Actually, I think I would have preferred South Florida twenty years ago when it was sleepy, Southern, and small-town.
In today’s Herald there was an article about a town called Weston, to be built west of Davie right around here and stretching out to the Everglades. Weston has no population today, but in twenty years 50,000 people will be living there.
If unchecked growth doesn’t kill Florida, it could be a very comfortable place to live. I know the past few months have given me a respect for the people in Florida, especially the old-timers.
In New York we tend to think of everyone else as hicks, but that just isn’t true. I genuinely enjoyed my class at Broward Community College; in New York, I taught similar classes at Kingsborough Community College which had obnoxious, rowdy, smart-alecky white kids whom I despised.
I came home to five letters – all rejecting me for teaching jobs – from SUNY Farmingdale, Fordham, South Carolina, St. Cloud, and Rockland Community College, plus a postcard from Brooklyn College stating that they’d sent my transcripts to BCC, so maybe I’ll get paid for this term soon.
Marc called and said he’s been picking up and cleaning up the apartment for me. I could go to New York any time now, but I’d like to stay on through the weekend.
As you can see, I didn’t go to Houston for an interview; since I’d never take a job in Saudi Arabia, there was no point. Before I go back to New York, I want to spend all my time here in Florida.
For the next two months I’ll be living a strange life – in Marc’s old apartment, not sure where I’ll be staying in the fall.
Alice called from work, where she was, as usual, swamped; she said she’s really excited about seeing me. I want to see her and my grandparents and Avis and Josh and Teresa and Mrs. Judson and Simon and Stacy and Crad and Bill-Dale.
Jonny had a final tonight, so my parents took me out to Sgt. Pepper’s American Café and Bar, where we had a leisurely dinner.
But I can’t wait to eat a “chizborger” in a Greek diner and see how Brooklyn has changed. Will it be as dirty as I remember? Last night I dreamed of coming into the Rockaway Park station on the subway, but everything was clean, pleasant and magical.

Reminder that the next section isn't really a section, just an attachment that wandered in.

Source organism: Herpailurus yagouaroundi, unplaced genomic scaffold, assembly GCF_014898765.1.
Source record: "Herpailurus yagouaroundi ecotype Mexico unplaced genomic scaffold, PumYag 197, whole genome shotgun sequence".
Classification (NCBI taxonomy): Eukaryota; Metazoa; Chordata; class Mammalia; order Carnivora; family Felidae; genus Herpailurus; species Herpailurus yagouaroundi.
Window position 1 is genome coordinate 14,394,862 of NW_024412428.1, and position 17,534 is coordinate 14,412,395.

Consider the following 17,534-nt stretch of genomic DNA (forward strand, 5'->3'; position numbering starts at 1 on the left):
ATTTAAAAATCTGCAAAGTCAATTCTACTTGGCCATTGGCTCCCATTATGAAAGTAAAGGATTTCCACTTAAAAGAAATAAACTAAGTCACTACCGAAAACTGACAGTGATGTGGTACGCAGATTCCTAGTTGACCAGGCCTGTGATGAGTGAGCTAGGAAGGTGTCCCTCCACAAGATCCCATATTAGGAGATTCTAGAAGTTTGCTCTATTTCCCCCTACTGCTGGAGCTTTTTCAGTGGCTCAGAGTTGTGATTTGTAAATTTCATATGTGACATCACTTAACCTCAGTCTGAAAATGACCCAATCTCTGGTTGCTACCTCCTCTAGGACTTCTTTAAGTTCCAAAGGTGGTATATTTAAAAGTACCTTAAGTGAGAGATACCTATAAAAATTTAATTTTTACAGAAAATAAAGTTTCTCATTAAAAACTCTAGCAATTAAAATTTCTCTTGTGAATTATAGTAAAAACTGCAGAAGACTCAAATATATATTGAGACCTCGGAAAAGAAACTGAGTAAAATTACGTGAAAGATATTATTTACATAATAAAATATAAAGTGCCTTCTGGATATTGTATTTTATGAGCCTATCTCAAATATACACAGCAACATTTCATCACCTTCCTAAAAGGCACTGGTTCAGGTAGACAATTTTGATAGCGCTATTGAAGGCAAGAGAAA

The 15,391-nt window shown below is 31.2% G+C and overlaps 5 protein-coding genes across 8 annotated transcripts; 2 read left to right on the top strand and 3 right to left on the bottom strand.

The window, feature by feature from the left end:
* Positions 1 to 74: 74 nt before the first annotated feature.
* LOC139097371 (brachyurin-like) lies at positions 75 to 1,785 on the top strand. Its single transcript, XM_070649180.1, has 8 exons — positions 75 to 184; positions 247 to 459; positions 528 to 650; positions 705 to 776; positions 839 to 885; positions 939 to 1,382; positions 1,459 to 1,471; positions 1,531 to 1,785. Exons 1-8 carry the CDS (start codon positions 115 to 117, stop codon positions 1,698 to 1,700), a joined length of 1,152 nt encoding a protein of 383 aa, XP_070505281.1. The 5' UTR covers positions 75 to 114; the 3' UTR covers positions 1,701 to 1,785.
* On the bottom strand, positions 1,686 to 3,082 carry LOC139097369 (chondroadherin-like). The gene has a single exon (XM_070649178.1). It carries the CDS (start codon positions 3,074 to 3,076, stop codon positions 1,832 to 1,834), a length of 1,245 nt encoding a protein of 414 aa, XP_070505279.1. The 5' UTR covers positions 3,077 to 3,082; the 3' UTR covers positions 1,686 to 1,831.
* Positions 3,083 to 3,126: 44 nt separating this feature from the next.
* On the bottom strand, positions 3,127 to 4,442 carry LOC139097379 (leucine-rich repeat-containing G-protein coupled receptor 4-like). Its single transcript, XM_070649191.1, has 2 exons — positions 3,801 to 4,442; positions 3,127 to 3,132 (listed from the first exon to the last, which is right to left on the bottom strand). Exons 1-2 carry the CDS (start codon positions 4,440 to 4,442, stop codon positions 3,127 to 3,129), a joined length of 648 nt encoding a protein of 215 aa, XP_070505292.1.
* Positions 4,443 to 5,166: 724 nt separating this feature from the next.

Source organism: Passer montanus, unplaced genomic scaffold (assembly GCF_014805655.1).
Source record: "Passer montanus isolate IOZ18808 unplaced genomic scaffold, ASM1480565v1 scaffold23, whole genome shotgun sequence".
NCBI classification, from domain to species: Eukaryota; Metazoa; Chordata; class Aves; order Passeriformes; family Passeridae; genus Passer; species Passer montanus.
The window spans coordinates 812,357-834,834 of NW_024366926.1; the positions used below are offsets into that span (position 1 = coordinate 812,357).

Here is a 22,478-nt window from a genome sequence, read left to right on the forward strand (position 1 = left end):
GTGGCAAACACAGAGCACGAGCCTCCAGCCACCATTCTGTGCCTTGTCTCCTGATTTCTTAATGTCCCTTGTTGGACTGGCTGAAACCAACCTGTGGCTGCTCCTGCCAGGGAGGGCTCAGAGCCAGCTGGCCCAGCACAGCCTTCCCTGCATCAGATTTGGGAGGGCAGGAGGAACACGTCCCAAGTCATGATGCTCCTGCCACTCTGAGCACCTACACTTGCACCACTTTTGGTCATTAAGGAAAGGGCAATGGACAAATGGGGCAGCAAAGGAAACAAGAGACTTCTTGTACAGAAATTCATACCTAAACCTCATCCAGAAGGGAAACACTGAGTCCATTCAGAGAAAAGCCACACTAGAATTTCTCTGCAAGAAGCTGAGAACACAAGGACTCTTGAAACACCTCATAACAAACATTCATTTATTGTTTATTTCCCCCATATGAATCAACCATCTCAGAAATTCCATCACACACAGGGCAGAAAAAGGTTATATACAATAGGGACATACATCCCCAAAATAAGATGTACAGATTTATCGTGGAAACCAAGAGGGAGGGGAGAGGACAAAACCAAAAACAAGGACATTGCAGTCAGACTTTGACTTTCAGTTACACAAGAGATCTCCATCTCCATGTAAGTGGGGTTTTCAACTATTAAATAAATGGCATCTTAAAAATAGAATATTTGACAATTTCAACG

Thursday, April 30, 1981
4 PM. Another month is over. I’m still feeling pretty shitty. Last night I couldn’t reach any of my friends in New York, so I decided to down two Triavils and sleep my problems away.
I slept eleven hours and had vivid dreams of Sheepshead Bay, New Orleans and new apartments. When the light flooded the room at daybreak, I dreamed of harsh daylight and sought refuge in a darkened corner.
Again, since there seemed no reason to get up, I stayed in bed until noon.
The mail brought me a bill and a “no such address” letter returned. Fuck – I can’t remember a week like this when I haven’t gotten a single personal letter, a magazine, or any kind of interesting mail. I’ve been debating whether to forward my mail to Brooklyn, but it hardly seems to matter.
At BCC, I handed in my grades. There was no paycheck for me, so it looks as though I’m going to have to wait another month. Can you imagine working a whole term and not getting paid?
I should be used to it, considering all the crooks in academia. I’m still owed $192 from Brooklyn College. Shit. Everything seems out of control – like Marc’s not having called in days. He has no phone, of course, and God knows what happened to him.
It all makes me want to lie down and die. Remember how I used to think of life as an endless cycle of false expectations, dashed hopes and deep despair? It seems exactly like that now.
The call I got from Tom about applying for the job as his assistant director, is something that I place in the “false expectations” category. Even if I got a half-time teaching job at NOCCA, where would that leave me? I couldn’t survive on $8,500 a year. And if they want me to come down for an interview, that’ll be another $300 or $400 down the tubes.
I’m just so furious I could spit. I’m sure as shit not going to get a full-time teaching job next year. And I won’t get any grants, either. Crap.
I had to escape the intolerable hot sun, so I went to a movie matinee at Mercede. For a dollar I got to see Melvin and Howard, a pretty good movie. But for a buck, you get only a couple of hours’ escape.
I hate being this way, but right now the past fifteen weeks seem like a silly illusion. Welcome back to the real world, Richie. Maybe I should go back to my original plan of committing suicide on my thirtieth birthday.
Except Jeffrey’s bar mitzvah is two days later and that would really put a damper on that. I mean, that’s a lousy present to give your godson for his bar mitzvah; the family would never forgive me.
Boy, it’s easy to be optimistic when things are going well. Right now I feel more empty and useless than ever.
Midnight and I’m feeling better. After moping for a couple of hours, I went to a show at the Buehler Planetarium. It was called Springtime of the Universe and was basically a watered-down version of that lecture on stellar evolution I heard last month.
Still, it made me aware of how petty my problems are in the general run of things. When I came home, I phoned Josh, who seemed annoyed that Lauren was still with him and not back home in L.A., but he couldn’t say that because she was in the room.
Josh may have a job at United Artists for $18,000. He said he’d like to get rid of his dog, but no one will take him.
Then Avis called, sounding good. I agreed to stay at her apartment for the week that she and Anthony will be in New Mexico for the Sikh summer solstice ceremony.
Marc phoned next, and Mom said she’d try to get me on a flight out for Sunday and get Marc a flight to Florida for the following day. So everything is going to be settled.
Keep cool, Richie, and just relax. Life will take care of you if you don’t try to control Life. – What the hell does that mean? – I don’t know, but it sounds good.